A federal law that requires a five-day waiting period for gun purchases in order to conduct a background check on the buyer was approved slightly more than 30 years ago.
This law, which created a national database, was the result of an intense seven-year campaign led by James Brady, press secretary to Ronald Reagan, who became permanently disabled during an assassination attempt against the ex-president in 1981.
It all started with the attack on Reagan by a young man with mental issues. The Virginia Tech massacre in 2007 led to the reinforcement of the so-called Brady Act, which President George W. Bush enacted.
What a difference between then and now.
Back then, the National Rifle Association (NRA) opposed gun control as vocally as now. The difference was that Congress responded to the concerns of Americans regarding the attacks and massacres with firearms.
Ex-Congresswoman Gabrielle Giffords joined the gun-control cause after being shot outside a supermarket, an attack that left her with permanent damage.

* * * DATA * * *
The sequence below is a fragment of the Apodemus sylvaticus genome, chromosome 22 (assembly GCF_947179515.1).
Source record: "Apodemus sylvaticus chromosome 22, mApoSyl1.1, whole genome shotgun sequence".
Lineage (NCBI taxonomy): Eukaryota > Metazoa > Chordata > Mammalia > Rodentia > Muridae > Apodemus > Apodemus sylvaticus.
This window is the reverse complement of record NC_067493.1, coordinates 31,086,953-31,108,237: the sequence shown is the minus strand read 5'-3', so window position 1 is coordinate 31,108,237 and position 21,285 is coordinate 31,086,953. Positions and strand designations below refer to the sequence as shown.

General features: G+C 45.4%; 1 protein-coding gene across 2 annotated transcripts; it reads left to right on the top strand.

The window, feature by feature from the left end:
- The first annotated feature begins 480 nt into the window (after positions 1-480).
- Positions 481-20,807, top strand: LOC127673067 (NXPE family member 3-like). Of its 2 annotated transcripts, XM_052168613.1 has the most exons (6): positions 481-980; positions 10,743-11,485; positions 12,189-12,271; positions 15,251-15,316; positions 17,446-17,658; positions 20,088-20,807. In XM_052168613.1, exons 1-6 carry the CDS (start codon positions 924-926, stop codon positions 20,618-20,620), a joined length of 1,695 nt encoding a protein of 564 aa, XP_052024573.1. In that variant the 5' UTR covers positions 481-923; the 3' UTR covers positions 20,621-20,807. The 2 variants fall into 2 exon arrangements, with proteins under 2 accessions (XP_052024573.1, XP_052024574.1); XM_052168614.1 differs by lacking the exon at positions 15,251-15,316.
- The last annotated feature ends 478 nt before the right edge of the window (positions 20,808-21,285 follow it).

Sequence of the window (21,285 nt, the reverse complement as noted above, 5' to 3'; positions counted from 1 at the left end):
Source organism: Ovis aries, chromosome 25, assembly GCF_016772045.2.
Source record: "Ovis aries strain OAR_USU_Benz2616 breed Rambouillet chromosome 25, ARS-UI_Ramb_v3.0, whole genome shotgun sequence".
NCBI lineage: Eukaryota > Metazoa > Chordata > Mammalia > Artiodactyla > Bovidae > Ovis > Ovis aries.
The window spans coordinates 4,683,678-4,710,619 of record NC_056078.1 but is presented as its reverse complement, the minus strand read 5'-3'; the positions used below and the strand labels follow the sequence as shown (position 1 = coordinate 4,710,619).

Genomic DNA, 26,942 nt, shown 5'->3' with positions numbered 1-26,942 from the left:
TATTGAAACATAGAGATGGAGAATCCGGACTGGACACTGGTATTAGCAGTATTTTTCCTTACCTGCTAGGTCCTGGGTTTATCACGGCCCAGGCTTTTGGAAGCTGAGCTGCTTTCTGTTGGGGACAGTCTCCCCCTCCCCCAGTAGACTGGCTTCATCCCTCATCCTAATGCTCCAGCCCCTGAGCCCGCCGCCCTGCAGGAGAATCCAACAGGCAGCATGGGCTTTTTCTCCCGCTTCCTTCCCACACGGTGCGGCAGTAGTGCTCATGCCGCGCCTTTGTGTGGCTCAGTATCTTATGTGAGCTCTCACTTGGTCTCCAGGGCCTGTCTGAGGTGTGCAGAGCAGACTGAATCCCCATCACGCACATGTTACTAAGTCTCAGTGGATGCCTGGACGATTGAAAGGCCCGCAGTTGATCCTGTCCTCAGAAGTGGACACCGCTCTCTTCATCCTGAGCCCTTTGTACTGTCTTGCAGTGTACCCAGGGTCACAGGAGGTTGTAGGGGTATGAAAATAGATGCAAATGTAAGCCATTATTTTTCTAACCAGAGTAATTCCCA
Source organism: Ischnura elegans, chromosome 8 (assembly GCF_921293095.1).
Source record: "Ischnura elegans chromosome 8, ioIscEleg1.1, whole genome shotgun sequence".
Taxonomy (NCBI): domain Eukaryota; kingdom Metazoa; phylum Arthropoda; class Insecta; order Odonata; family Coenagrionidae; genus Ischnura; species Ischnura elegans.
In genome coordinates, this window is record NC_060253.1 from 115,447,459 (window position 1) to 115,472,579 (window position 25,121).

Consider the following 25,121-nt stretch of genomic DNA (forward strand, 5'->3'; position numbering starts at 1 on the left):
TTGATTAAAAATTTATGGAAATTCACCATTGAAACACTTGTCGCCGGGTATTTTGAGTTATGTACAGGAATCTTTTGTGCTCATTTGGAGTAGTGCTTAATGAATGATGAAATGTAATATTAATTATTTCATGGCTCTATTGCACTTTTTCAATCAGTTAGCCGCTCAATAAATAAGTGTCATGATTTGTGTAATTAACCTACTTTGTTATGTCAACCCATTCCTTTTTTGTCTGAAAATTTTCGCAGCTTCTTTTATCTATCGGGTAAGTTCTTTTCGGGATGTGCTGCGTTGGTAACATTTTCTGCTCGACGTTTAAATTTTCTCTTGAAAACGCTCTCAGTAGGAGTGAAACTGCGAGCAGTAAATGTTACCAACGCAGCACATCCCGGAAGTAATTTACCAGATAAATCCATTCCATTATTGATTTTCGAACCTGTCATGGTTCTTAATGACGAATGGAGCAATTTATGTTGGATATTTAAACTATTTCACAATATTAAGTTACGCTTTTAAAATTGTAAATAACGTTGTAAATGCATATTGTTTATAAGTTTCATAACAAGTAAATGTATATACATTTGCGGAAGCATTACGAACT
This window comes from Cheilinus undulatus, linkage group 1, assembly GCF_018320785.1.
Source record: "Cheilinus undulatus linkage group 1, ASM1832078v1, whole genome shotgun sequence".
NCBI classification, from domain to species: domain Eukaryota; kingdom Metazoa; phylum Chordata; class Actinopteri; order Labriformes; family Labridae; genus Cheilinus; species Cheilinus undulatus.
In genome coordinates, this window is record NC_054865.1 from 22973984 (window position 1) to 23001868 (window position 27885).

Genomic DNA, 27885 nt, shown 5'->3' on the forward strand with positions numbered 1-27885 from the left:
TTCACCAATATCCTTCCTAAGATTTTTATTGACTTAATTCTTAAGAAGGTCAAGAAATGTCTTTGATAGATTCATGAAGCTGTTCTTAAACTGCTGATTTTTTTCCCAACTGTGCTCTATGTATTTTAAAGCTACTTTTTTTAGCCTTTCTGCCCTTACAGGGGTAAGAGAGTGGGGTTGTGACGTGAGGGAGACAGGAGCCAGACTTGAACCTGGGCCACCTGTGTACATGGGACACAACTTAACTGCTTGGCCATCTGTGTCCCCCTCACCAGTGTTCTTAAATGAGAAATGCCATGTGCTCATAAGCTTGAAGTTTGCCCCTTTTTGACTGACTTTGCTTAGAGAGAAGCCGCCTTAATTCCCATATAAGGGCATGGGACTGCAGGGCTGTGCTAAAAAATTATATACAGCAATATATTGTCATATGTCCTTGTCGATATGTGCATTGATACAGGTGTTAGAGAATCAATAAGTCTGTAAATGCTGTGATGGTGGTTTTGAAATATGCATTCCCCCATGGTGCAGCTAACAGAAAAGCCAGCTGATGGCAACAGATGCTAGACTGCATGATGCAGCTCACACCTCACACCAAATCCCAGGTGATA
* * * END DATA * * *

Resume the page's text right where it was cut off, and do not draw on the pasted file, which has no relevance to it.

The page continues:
A year later in 2012, an individual with mental issues killed 20 children at Sandy Hook Elementary School.
These situations inspired popular support for expanding gun control. However, unlike in the past, the NRA’s extremism is the one dominating Congress, which is disregarding the call for measures that contribute to preventing these tragedies from happening again.
Thanks to the Brady Act, the database contains 3.4 million records for people with mental issues and irregularities in gun sales have been minimally reduced.
Something is better than nothing. However, according to estimates, more than 2.8 million people have been killed or wounded with guns ever since the attack against Reagan.
James Brady died on Monday. He set an example, with his wife, Sarah, of fighting adversity and turning a personal tragedy into a cause that was able to confront and legislatively defeat the NRA.
Many deaths have surely been avoided thanks to the 1993 law. That is the legacy of Brady’s lifethe one that must inspire the ongoing battle for a reasonable gun-control policy